Courtenay-Comox MLA Ronna Rae Leonard.(Vista Radio Stock Image)
Courtenay-Comox MLA, Ronna-Rae Leonard, said the province is hitting 2020 with a full head of steam.
Leonard said the NDP government is going to build off what she called a “pretty exciting” 2019.
“We started off as a new government with a lot of promises to try and overcome 16 years of neglect in the province. And we started to deliver seriously on those promises.”
Leonard said that one of those promises is delivering supportive and affordable housing, both locally and across the province: “Over 22,000 affordable housing units are built or underway; locally, we have The Junction that has housing (for) previously homeless folks – 46 of them, and that happened in pretty quick order.”
She also pointed out the opening of the Braidwood Project, a 35-unit, three-storey housing development.
Leonard said “there’s still so much more to do.”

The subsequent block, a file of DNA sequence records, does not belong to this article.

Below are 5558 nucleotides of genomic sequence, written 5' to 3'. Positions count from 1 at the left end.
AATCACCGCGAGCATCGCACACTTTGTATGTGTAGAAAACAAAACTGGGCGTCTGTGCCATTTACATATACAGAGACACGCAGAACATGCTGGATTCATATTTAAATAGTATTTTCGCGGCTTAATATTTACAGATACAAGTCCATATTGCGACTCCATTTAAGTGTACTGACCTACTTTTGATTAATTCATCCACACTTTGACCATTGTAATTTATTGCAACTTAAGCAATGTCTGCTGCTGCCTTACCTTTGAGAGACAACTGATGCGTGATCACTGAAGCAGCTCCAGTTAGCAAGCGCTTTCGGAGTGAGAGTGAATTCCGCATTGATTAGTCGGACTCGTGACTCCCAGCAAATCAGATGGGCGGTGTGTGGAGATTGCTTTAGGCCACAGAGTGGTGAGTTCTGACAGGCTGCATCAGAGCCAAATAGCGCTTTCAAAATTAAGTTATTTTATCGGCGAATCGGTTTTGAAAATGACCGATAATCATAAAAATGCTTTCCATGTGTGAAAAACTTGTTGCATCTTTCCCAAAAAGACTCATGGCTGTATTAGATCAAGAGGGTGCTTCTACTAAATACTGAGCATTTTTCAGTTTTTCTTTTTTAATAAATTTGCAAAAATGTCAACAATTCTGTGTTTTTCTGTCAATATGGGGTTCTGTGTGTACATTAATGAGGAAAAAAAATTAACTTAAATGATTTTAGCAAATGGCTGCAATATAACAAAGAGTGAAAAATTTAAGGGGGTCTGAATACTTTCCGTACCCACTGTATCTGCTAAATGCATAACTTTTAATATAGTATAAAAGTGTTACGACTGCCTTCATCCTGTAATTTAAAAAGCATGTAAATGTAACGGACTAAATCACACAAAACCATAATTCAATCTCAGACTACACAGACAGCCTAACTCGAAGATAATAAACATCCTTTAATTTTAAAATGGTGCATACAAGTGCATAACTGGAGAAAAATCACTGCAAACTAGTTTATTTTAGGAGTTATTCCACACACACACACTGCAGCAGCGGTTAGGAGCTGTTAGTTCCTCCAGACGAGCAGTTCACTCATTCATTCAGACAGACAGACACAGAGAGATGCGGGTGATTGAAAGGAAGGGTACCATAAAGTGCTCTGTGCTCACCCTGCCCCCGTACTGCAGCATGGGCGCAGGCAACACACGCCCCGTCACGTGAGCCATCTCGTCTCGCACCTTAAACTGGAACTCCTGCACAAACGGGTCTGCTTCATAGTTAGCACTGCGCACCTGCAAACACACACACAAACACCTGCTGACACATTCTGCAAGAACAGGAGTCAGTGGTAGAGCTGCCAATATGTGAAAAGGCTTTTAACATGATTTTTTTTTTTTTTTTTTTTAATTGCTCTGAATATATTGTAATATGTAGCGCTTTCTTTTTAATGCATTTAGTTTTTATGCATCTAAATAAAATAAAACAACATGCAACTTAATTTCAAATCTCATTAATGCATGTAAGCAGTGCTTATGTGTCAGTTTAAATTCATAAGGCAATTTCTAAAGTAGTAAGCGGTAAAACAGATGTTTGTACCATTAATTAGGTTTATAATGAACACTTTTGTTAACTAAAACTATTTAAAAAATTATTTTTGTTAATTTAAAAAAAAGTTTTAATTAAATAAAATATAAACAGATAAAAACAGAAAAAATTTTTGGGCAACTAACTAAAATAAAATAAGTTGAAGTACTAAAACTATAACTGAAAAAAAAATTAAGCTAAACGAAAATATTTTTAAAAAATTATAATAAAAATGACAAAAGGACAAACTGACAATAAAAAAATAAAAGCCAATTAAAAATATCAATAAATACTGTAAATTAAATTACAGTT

“We have an ambitious plan, and that’s what we look forward to (this) year,” she said.
On Nov. 26, B.C. became the first province in Canada to enshrine the human rights of Indigenous peoples in law.
That’s because Bill 41, the Declaration on the Rights of Indigenous Peoples act, passed unanimously.
Leonard envisions the implementation rollout happening this year.
“That’s pretty exciting because for us to recognize that we’ve had this systemic issue of not recognizing the human rights of a whole sector of people in this province, and it’s an exciting time that we are going to be really focusing government in helping inspire confidence, not only for people, but for their economic opportunities.”
She also said she’s excited about the new Climate Change Accountability Act.
“Every year there’s going to be measures taken to make sure that we are going to be able to meet the (climate) targets that we have set, regardless of who is sitting in the seat of the government,” she said.
Locally, she mentioned “shovels in the ground” for a major seismic upgrade at Lake Trail Middle School, 126 seniors beds for residential care and hospice, the water treatment facility, and bringing the Kus-kus-sum Project home.
“I was very proud that our government supported the (Kus-kus-sum) project to purchase the old Field Sawmill site and see it turned into a wonderful, natural restoration that will do so much for the City of Courtenay, for the environment, (and) for K’ómoks First Nation.”